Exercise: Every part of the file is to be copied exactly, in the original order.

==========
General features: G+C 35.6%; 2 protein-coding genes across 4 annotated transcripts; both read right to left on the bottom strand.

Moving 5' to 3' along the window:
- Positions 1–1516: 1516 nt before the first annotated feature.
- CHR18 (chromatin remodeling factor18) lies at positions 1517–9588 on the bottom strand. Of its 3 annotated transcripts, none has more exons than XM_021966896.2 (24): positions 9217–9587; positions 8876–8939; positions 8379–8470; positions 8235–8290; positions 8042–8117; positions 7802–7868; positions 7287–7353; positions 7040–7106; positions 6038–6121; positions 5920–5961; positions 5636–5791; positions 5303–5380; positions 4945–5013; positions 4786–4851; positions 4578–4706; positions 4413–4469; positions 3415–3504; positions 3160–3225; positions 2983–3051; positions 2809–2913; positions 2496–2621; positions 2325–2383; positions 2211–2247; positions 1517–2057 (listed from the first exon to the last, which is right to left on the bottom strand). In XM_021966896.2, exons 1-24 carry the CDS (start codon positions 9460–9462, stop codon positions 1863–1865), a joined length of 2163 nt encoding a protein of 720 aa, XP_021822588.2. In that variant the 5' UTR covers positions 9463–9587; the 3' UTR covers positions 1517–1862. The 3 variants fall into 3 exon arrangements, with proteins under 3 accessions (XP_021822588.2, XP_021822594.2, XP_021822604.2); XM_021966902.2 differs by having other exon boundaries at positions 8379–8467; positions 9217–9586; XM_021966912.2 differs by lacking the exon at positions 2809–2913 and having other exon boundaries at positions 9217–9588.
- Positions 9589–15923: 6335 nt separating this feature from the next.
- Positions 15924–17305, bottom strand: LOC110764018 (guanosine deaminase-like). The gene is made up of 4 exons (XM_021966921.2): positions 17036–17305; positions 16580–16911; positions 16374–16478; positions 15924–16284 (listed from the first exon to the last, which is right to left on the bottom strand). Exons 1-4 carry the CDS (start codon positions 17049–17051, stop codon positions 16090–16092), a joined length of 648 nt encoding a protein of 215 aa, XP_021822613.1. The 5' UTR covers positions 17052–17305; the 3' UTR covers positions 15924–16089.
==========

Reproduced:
General features: G+C 35.6%; 2 protein-coding genes across 4 annotated transcripts; both read right to left on the bottom strand.

Moving 5' to 3' along the window:
- Positions 1–1516: 1516 nt before the first annotated feature.
- CHR18 (chromatin remodeling factor18) lies at positions 1517–9588 on the bottom strand. Of its 3 annotated transcripts, none has more exons than XM_021966896.2 (24): positions 9217–9587; positions 8876–8939; positions 8379–8470; positions 8235–8290; positions 8042–8117; positions 7802–7868; positions 7287–7353; positions 7040–7106; positions 6038–6121; positions 5920–5961; positions 5636–5791; positions 5303–5380; positions 4945–5013; positions 4786–4851; positions 4578–4706; positions 4413–4469; positions 3415–3504; positions 3160–3225; positions 2983–3051; positions 2809–2913; positions 2496–2621; positions 2325–2383; positions 2211–2247; positions 1517–2057 (listed from the first exon to the last, which is right to left on the bottom strand). In XM_021966896.2, exons 1-24 carry the CDS (start codon positions 9460–9462, stop codon positions 1863–1865), a joined length of 2163 nt encoding a protein of 720 aa, XP_021822588.2. In that variant the 5' UTR covers positions 9463–9587; the 3' UTR covers positions 1517–1862. The 3 variants fall into 3 exon arrangements, with proteins under 3 accessions (XP_021822588.2, XP_021822594.2, XP_021822604.2); XM_021966902.2 differs by having other exon boundaries at positions 8379–8467; positions 9217–9586; XM_021966912.2 differs by lacking the exon at positions 2809–2913 and having other exon boundaries at positions 9217–9588.
- Positions 9589–15923: 6335 nt separating this feature from the next.
- Positions 15924–17305, bottom strand: LOC110764018 (guanosine deaminase-like). The gene is made up of 4 exons (XM_021966921.2): positions 17036–17305; positions 16580–16911; positions 16374–16478; positions 15924–16284 (listed from the first exon to the last, which is right to left on the bottom strand). Exons 1-4 carry the CDS (start codon positions 17049–17051, stop codon positions 16090–16092), a joined length of 648 nt encoding a protein of 215 aa, XP_021822613.1. The 5' UTR covers positions 17052–17305; the 3' UTR covers positions 15924–16089.